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Supporting smallholders in improving wheat cultivation

Code: 9781838793234
Tinashe Chiurugwi, Simon Kerr, Ian Midgley, and Lesley Boyd, National Institute of Agricultural Botany (NIAB), UK; Johnson Kamwaga, Food Crops Research Centre - Njoro, Kenya; Peter Njau, Highlands Agri-consult Services Ltd, Kenya; Terry Van Gevelt, University of Cambridge, UK; Claudia Canales and Max Marcheselli, The Malaysian Centre for Commonwealth Studies (MCSC) and the Cambridge Malaysian Education and Development Trust (CMEDT), UK

Chapter synopsis: We present an overview of how research and development (R&D) can support smallholder wheat farmers (i.e. wheat farmers with limited access to resources and services), reviewing published research and presenting a case study based on our ongoing wheat technology transfer project in Kenya. Global wheat consumption is increasing rapidly, and most developing countries rely on imports to fulfil national demands. This presents an opportunity for smallholder wheat producers, but a range of factors limit their productivity, generally affecting female farmers more than male farmers. Transfer of research results to smallholder farmers’ fields has had significant impact, although slow. The case study aims to gather information to support effective knowledge and technology transfer.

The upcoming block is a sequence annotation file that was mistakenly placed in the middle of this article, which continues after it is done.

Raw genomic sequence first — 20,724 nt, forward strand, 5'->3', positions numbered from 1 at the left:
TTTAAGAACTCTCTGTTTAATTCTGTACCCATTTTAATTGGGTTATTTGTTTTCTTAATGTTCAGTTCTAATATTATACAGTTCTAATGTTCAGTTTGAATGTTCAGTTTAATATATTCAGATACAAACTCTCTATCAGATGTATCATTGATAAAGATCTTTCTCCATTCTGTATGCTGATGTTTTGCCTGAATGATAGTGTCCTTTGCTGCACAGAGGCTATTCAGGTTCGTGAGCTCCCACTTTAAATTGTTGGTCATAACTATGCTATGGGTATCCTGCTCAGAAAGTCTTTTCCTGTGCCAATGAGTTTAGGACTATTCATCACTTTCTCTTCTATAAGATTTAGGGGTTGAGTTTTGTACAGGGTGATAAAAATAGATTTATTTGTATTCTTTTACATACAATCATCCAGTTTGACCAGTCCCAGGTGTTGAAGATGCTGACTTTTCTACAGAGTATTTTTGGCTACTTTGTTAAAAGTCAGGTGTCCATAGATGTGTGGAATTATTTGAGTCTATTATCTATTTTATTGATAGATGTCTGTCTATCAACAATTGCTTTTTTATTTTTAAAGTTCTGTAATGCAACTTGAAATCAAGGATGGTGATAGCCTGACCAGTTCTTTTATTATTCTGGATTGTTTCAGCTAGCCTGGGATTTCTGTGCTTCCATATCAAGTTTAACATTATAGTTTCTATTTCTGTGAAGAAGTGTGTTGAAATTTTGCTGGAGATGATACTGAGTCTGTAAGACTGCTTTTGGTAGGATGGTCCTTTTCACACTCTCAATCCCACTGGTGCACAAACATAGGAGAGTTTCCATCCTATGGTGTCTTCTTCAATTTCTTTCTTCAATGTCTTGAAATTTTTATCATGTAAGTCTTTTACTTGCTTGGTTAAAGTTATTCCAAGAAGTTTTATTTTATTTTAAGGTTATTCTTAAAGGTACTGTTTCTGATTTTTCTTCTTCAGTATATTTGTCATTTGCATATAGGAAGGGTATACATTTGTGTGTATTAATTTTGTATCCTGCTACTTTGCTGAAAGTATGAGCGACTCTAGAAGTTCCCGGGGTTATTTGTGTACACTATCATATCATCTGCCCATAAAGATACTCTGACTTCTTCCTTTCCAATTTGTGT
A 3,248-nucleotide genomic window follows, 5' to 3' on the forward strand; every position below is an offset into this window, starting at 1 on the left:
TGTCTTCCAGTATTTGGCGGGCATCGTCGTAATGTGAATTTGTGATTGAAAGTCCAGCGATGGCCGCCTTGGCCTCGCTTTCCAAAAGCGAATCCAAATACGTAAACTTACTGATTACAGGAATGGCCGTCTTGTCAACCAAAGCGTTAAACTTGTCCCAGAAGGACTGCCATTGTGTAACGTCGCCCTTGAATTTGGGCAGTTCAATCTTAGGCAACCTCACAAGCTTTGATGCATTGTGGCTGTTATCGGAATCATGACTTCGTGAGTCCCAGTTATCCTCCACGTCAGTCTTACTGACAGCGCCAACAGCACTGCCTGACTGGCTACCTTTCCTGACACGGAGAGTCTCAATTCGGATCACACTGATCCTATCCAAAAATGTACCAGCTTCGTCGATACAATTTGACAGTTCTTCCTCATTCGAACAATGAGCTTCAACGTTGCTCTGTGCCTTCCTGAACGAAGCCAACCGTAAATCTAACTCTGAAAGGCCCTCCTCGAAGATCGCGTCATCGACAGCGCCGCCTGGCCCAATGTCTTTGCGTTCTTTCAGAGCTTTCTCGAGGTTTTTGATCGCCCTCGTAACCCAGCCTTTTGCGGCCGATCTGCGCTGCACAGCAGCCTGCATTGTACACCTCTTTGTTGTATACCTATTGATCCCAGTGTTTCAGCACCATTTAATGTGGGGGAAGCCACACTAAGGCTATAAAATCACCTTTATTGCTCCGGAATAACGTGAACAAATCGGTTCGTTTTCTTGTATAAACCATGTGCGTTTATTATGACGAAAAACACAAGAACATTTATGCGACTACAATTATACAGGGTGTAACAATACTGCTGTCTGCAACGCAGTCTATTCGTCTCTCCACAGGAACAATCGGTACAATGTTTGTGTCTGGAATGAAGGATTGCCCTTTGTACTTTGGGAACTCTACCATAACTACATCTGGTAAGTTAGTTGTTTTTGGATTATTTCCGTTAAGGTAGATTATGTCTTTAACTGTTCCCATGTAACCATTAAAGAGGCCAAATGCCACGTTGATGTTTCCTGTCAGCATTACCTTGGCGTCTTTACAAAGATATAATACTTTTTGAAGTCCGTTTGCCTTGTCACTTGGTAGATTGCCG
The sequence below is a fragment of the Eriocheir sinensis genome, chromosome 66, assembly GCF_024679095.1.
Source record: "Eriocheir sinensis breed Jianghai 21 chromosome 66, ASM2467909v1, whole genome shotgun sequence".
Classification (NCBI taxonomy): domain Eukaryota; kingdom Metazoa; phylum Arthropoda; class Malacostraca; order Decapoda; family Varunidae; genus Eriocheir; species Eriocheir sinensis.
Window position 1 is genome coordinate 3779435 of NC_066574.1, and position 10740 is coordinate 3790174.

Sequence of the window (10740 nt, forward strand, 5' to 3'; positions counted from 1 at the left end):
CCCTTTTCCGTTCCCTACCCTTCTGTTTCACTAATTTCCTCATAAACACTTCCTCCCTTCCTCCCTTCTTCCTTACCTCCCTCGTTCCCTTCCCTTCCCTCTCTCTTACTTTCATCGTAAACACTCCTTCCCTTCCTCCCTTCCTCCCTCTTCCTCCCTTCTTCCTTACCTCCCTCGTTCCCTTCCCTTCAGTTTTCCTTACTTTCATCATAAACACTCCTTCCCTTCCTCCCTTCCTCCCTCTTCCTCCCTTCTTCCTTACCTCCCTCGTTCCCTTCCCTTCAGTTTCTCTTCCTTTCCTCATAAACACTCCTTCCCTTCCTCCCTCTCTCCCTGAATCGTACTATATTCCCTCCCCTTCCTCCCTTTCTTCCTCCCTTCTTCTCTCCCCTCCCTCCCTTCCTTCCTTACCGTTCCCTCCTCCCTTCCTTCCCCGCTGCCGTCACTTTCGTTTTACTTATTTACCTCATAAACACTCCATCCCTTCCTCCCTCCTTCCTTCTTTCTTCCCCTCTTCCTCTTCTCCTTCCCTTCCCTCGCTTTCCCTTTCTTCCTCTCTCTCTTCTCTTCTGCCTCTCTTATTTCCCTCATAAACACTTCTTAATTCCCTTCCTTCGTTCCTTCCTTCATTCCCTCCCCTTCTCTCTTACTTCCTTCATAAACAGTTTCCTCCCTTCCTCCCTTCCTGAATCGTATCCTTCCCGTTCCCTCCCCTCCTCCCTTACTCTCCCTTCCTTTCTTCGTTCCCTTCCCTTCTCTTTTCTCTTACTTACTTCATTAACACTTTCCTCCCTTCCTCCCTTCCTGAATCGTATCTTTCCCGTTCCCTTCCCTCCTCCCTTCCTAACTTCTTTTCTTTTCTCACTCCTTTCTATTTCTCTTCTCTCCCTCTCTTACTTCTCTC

DOI: 10.19103/AS.2016.0004.37
Table of contents 1 Introduction: smallholder wheat cultivation 2 Limitations to smallholder wheat cultivation 3 How research addresses limitations to smallholder wheat cultivation 4 Case study: Agri-transfer 5 Future trends 6 Where to look for further information 7 References

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